Solar Energy Corporation of India (SECI) has awarded a 500MW/1,000MWh stand-alone battery storage system capacity contract in a reverse auction recently conducted.
Special-purpose provider JSW Renew Energy Five, a subsidiary of electricity producer JSW Energy's renewable energy business, won the bid.
India may need to deploy as much as 160GWh of energy storage systems to help integrate a planned 500GW of renewable energy by 2030, according to survey data released by the Energy Storage Association of India (IESA).
In the Solar Energy Corporation of India (SECI) tender, two 250MW/500MWh battery storage systems are planned to be built on the same site and connected to India's interstate transmission system via a substation in Fatehgarh, Uttar Pradesh.
The bidding process lasted more than 10 hours, with major Indian energy developers such as ReNew Solar Power, NTPC Renewable Energy and Azure Power, as well as international players such as energy trading investor Hartree Partners Singapore bidding on site.
According to reports, JSW Energy won the bid at a price of Rs 1,083,500/MW ($13,590/MW).
After months of anticipation in the industry, Solar Energy Corporation of India (SECI) officially launched a pilot tender in April this year, aiming to serve as a model for other tenders.
The Indian government is expected to launch a tender for a total of 4GWh of independent deployment of energy storage pilot projects. This is in addition to state-level bidding activities.
During a webinar on Clean Horizons India hosted by industry media in June, Solar Energy Corporation of India (SECI) Managing Director Dr. Bharath Reddy explained that the applications for pilot deployment of energy storage systems include energy arbitrage, helping utilities to Shifts energy to peak periods and helps reduce curtailment at renewable power generation facilities.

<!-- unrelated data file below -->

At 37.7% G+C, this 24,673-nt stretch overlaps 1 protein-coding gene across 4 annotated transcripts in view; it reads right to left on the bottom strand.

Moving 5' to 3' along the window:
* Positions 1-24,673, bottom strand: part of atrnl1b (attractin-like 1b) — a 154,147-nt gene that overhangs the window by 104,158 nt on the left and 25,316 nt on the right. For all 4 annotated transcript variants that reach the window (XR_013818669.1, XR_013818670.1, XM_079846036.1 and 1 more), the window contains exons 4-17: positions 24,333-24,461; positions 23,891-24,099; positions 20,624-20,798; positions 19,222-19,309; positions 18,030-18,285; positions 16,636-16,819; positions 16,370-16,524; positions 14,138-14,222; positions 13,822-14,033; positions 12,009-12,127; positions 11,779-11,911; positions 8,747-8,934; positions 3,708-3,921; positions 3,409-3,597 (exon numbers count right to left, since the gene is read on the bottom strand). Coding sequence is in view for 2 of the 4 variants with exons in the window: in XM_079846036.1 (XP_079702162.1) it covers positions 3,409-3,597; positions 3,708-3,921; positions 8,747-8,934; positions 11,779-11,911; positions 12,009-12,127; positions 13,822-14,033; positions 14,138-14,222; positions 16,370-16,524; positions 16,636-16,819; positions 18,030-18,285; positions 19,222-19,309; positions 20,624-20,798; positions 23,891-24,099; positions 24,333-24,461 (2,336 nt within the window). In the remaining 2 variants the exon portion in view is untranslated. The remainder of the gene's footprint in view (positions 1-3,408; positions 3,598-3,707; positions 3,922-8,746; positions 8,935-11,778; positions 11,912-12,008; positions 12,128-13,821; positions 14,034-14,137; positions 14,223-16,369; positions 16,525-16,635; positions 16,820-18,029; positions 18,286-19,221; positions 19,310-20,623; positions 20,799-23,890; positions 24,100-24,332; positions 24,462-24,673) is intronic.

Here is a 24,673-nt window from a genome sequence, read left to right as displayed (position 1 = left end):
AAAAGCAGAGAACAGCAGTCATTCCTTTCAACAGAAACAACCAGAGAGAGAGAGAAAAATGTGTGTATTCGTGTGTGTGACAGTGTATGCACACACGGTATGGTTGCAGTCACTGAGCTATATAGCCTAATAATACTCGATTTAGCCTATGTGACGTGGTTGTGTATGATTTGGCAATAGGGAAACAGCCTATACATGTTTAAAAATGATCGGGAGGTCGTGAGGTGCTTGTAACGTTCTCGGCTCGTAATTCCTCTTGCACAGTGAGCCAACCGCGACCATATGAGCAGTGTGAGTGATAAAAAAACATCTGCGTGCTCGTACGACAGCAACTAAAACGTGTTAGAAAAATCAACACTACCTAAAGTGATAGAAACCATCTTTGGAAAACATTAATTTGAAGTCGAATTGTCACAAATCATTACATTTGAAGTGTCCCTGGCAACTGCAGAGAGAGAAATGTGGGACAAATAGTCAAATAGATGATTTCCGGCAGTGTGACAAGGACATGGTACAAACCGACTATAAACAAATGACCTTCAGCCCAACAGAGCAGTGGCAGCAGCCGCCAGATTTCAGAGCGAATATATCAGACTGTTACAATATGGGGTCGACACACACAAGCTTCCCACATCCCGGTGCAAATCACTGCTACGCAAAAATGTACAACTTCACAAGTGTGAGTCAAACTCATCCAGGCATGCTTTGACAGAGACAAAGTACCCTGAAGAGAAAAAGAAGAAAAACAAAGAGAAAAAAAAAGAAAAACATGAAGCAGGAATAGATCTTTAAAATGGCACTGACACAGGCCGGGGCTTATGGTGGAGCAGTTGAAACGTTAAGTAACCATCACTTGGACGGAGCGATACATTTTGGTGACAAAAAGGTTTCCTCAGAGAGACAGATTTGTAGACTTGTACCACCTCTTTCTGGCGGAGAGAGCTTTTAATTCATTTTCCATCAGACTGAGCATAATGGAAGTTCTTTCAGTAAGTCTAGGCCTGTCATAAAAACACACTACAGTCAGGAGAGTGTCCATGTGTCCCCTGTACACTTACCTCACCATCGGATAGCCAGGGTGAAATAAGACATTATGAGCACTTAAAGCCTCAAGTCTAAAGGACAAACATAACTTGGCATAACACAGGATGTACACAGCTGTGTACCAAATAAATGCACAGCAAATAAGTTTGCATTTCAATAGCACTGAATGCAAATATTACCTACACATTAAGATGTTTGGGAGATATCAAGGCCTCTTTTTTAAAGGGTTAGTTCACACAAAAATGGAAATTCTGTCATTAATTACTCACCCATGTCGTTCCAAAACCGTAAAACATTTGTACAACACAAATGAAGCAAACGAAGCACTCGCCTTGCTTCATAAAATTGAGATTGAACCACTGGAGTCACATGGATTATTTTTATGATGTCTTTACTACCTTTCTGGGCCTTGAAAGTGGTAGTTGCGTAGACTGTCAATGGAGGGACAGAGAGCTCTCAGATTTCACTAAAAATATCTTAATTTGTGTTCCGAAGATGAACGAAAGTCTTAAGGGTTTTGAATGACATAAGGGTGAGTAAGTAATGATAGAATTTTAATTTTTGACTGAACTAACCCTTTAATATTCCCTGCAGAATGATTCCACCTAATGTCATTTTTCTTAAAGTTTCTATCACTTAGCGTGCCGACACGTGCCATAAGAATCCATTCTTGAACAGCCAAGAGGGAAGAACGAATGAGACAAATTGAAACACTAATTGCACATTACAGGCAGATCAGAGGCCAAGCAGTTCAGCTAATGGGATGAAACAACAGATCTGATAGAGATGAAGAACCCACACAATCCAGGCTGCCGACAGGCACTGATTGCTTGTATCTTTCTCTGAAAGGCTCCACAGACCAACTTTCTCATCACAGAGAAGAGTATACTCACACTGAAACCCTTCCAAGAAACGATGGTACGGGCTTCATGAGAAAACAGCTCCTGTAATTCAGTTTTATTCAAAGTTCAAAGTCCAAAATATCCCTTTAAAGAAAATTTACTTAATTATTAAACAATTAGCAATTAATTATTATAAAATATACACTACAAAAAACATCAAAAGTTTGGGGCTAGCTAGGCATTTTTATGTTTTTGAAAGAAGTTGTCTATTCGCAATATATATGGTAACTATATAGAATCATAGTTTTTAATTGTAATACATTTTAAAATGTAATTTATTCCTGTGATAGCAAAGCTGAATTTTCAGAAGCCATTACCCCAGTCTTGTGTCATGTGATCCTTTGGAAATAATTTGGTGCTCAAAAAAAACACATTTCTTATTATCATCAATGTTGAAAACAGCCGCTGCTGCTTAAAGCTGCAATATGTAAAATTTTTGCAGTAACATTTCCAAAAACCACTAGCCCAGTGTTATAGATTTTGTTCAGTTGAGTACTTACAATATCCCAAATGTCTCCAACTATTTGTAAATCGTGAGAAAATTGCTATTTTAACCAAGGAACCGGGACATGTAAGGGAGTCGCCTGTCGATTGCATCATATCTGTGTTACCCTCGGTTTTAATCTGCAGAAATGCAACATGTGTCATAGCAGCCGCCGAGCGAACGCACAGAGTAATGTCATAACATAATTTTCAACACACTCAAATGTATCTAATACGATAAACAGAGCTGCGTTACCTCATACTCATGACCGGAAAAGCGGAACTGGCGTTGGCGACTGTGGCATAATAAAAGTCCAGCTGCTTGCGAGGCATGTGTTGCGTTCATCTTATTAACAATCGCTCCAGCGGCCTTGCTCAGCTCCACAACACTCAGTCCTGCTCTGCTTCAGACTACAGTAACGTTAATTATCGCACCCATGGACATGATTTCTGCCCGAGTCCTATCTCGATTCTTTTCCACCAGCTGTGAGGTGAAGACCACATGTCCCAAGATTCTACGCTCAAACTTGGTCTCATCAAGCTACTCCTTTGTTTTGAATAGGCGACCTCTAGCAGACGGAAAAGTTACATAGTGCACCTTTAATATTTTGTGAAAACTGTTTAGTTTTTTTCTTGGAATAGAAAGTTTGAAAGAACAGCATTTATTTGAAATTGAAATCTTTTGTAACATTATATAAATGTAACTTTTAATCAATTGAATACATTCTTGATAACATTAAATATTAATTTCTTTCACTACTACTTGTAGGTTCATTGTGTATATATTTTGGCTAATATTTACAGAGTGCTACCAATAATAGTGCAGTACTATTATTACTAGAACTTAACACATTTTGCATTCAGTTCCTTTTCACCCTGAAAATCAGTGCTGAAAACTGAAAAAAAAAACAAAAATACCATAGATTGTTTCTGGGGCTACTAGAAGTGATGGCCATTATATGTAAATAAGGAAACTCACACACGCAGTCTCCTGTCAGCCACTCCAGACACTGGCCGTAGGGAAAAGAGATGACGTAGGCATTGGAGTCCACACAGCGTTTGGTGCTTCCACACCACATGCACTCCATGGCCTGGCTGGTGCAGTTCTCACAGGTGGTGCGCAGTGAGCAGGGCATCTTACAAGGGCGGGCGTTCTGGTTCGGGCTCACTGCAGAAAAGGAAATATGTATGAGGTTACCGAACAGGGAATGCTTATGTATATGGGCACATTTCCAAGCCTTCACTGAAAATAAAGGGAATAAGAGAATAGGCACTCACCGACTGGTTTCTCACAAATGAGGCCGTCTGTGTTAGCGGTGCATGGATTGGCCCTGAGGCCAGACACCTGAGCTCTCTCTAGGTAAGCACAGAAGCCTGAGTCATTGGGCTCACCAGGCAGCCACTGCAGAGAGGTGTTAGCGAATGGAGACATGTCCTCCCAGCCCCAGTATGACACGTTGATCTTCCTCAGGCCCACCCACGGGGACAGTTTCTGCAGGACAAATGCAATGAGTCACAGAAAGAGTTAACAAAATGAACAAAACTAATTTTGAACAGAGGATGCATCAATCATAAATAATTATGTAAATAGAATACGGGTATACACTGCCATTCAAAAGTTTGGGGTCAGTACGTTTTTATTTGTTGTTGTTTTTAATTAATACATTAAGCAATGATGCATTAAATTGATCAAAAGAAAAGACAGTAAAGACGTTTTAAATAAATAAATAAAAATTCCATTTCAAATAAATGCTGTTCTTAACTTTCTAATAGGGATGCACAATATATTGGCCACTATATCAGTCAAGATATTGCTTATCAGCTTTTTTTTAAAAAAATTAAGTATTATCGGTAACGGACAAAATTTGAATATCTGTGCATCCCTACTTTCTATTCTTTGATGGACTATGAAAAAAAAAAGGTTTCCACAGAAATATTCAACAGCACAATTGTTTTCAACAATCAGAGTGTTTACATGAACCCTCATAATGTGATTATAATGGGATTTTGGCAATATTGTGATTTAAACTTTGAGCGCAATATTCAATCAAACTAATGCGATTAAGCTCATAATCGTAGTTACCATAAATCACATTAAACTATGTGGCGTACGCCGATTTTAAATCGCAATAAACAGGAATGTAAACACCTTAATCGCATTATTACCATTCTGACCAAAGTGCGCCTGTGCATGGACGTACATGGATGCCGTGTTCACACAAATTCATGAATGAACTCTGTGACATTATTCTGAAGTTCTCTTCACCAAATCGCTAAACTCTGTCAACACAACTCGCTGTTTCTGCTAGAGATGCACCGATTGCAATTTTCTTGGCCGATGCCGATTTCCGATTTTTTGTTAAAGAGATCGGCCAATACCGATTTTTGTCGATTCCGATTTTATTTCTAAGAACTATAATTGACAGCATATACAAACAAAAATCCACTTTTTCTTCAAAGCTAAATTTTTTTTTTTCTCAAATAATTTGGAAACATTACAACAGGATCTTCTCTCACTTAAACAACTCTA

Solar Energy Corporation of India (SECI) will also reserve some storage capacity for grid operators to experiment with battery storage for ancillary services such as frequency response. So far, India has not rolled out a broad ancillary services scheme, but it is understood that this is changing.
Developers could also sell some of their battery storage capacity on the open market, Dr Reddy noted. Solar Energy Corporation of India (SECI) will sign contracts through a Battery Energy Storage Purchase Agreement (BESPA) to utilize 60% of the project's capacity, leaving the other 40% for developers to commercialize.
Its performance criteria include a minimum resource availability of 95% and take into account expected annual degradation. While energy storage project owners should maintain a round-trip efficiency of 85 percent or higher for their energy storage systems, their charging and discharging schedules will be set by the off-takers, and battery storage systems can be used for up to two full charge-discharge cycles per day.